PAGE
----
Conventional wisdom. It’s the knowledge that people generally accept to be true. It’s what everyone thinks. Sometimes it’s right. Some things stand up to the test of the ages. But it’s also staunch. Prohibitive. Safe. Boring. And it blocks creativity and fresh views.
The term is often credited to economist John Kenneth Galbraith. The phrase “conventional wisdom” became well known in his 1958 book, The Affluent Society. For Galbraith, “conventional wisdom” meant the stifling conventionality of elite opinion. He frequently referred to it as a way to describe the high degree of conflict found in academic economics to innovative ideas.
Society, he believed, rewarded those who repeated old facts, rather than the skeptics or innovators. He said: “It will be convenient to have a name for the ideas which are esteemed at any time for their acceptability, and it should be a term that emphasizes this predictability. I shall refer to these ideas henceforth as the conventional wisdom.”
Falling Victim to Conventional Wisdom
We’ve all fallen victim to conventional wisdom. At one time, people believed that the earth was flat, that the “flying machine’ would never work, or that the car would never take off. Someone once told Debbi Fields (Mrs. Fields’ Cookies) that “A cookie store is a bad idea. Besides, the market research reports say America likes crispy cookies, not soft and chewy cookies like you make.”
And let’s not forget that it was just last year when everyone laughed at the notion that Donald Trump would be the Republican nominee for president. Seasoned pundits continuously rejected the showy Trump because his over-the-top antics would never play well in America. Yet here we are – less than 30 days from the November elections – and Trump is at the top of the ticket. Like him or loathe him, Donald Trump was having none of that traditional political wisdom.
Society does have a way of jointly falling into the trenches of conventional wisdom. A few years ago, I was having a conversation with a friend who was diagnosed with cancer. I asked her about alternative medicines and holistic treatments. Her response floored me. She said, “I’m sure if that worked my doctors would have told me about it.” She was seeing everything through a dated system and was consciously (or unconsciously) blinding her mind to healing alternatives.
Conventional wisdom lulled her into a false sense of security.
What Do You Let Conventional Wisdom Dictate?
What about you? How many times have you fallen victim to conventional wisdom? Have you ever been told your goals are too unrealistic? That your dream was too far-fetched? What did you do? Did you believe it? Did you end up lowering your expectations to fall in line with the expectations of others? After all, conventional wisdom dictates which of our dreams are too extreme, right?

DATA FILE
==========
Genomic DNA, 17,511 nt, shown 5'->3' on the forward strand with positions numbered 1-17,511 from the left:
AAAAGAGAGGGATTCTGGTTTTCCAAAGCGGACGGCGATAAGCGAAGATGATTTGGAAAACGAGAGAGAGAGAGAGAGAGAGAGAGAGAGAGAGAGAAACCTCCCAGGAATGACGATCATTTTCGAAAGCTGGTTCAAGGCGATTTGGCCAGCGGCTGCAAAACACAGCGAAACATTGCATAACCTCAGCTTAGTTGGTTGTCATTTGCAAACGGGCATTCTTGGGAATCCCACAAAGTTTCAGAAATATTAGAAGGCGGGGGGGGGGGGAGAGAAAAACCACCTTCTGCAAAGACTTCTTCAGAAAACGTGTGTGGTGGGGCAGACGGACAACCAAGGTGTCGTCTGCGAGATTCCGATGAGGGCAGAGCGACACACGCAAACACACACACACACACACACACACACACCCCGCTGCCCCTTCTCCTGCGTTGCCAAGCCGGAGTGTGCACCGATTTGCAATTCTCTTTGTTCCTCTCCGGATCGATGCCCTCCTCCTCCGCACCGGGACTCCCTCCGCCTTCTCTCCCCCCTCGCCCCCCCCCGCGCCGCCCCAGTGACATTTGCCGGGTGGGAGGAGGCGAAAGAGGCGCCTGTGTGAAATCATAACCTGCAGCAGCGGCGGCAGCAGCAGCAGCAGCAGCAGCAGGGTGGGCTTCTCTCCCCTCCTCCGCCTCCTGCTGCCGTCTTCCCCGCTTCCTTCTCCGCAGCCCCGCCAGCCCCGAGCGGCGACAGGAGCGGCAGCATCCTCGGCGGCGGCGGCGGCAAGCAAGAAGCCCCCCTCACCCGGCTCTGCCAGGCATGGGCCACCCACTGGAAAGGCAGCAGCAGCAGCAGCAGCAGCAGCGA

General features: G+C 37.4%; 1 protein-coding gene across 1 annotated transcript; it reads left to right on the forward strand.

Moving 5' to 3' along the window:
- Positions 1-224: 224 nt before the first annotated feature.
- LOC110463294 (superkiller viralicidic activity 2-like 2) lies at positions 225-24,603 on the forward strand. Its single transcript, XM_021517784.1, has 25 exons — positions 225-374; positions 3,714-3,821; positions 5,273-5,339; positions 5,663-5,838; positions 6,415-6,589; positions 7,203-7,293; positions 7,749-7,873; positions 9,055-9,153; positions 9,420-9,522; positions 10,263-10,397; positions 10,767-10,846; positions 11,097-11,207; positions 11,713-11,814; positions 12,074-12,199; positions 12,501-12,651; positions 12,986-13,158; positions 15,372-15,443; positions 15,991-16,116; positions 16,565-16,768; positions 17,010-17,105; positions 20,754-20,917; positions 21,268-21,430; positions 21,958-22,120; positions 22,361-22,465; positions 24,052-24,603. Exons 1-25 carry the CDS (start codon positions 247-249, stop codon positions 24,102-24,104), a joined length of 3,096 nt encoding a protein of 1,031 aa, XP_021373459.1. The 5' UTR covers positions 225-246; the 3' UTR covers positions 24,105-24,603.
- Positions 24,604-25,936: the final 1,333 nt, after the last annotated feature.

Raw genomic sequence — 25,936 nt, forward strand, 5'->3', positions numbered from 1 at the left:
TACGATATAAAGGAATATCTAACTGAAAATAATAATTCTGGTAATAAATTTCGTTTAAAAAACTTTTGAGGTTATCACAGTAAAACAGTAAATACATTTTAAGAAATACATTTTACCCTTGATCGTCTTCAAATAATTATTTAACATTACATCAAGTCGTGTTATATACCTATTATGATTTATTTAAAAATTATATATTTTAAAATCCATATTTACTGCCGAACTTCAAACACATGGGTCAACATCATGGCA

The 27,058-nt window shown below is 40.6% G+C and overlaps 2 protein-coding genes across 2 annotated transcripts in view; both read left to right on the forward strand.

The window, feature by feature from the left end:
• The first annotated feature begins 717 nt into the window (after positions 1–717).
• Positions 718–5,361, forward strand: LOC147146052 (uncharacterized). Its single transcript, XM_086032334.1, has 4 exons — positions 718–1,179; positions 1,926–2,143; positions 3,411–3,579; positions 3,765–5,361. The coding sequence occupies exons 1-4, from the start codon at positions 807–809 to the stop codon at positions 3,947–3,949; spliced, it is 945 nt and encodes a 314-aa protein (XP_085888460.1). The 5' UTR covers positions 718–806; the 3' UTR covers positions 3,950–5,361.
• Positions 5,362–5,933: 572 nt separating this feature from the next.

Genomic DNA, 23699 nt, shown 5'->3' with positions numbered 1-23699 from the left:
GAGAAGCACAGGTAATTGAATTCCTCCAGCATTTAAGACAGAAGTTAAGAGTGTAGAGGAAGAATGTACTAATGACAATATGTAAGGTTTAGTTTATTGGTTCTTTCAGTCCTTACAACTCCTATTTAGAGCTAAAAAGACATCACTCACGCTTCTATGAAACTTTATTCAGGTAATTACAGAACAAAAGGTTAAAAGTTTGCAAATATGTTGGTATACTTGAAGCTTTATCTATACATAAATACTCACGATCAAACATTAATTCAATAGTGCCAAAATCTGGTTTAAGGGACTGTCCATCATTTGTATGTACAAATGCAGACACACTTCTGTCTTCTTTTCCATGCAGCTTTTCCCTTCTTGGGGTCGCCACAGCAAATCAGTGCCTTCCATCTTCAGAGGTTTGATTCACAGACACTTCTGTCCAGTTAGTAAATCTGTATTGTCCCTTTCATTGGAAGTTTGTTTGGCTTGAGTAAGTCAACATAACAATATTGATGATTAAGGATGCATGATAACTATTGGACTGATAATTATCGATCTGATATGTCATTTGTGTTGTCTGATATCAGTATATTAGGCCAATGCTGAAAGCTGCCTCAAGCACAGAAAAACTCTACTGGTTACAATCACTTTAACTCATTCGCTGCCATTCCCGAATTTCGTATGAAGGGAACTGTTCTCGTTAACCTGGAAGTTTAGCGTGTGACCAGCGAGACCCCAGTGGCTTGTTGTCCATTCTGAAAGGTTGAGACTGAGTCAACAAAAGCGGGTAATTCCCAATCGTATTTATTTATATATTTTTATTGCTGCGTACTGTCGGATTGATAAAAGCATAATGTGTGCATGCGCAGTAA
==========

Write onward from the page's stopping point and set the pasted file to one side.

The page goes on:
In 2015, Harriette Thompson, 92, became the oldest woman to complete a marathon when she finished the San Diego Rock ’n’ Roll Marathon in 7:24:36. She was a cancer survivor, a concert pianist, and grandmother of 10. She covered the course in 16:59 per mile.
Conventional wisdom would suggest that someone who is 92 should not be running a marathon.
Anna Mary Robertson Moses (Grandma Moses) was one of the biggest names in American Folk Art and she didn’t start painting until she was 76. At age 88, Mademoiselle Magazine named Grandma Moses a “Young Woman of the Year.”
Conventional wisdom would suggest that if you haven’t made it by the time you’re 76, you probably won’t make it.
They didn’t care about conventional wisdom. They knew that revolutionary thoughts and actions are seldom born from conventional wisdom.
I once heard conventional wisdom referred to as social stagnation. That’s exactly what it is. It prevents you from seeing possibilities that are steeped in the impossible. The longer you are stagnant, the easier it is to risk losing your drive and ambition.
Maybe you like the way things are going for you but what if you don’t? Is it time to kick conventional wisdom to the curb?
It’ll take some guts. People will wonder what you’re doing. They won’t always agree with you. You’ll have to constantly defend your decisions. But that shows you the importance of your support group and those you have chosen to surround you. If everyone in your support group has presumptions so entrenched that they can’t see other realities, be careful.
There’s an old saying that goes, “No man ever steps in the same river twice, for it’s not the same river and he’s not the same man.” Rivers are ever flowing and never stagnant. Every new experience we have shapes us and changes us. Change is more than physical; it’s transformational from the inside out.
Conventional wisdom is the enemy of transformation.
Personal growth keeps you moving forward and not backwards. Whether you are looking to grow in your relationships, at work, as a leader, or even in your spirituality, you won’t be able to do that without making conscious daily choices and acting on the behavior that enhances your growth and development. But how likely are you to have growth without the courage to challenge your conventional wisdom?
Breaking free from conventional wisdom can have a powerful effect on your success, mindset, and growth.
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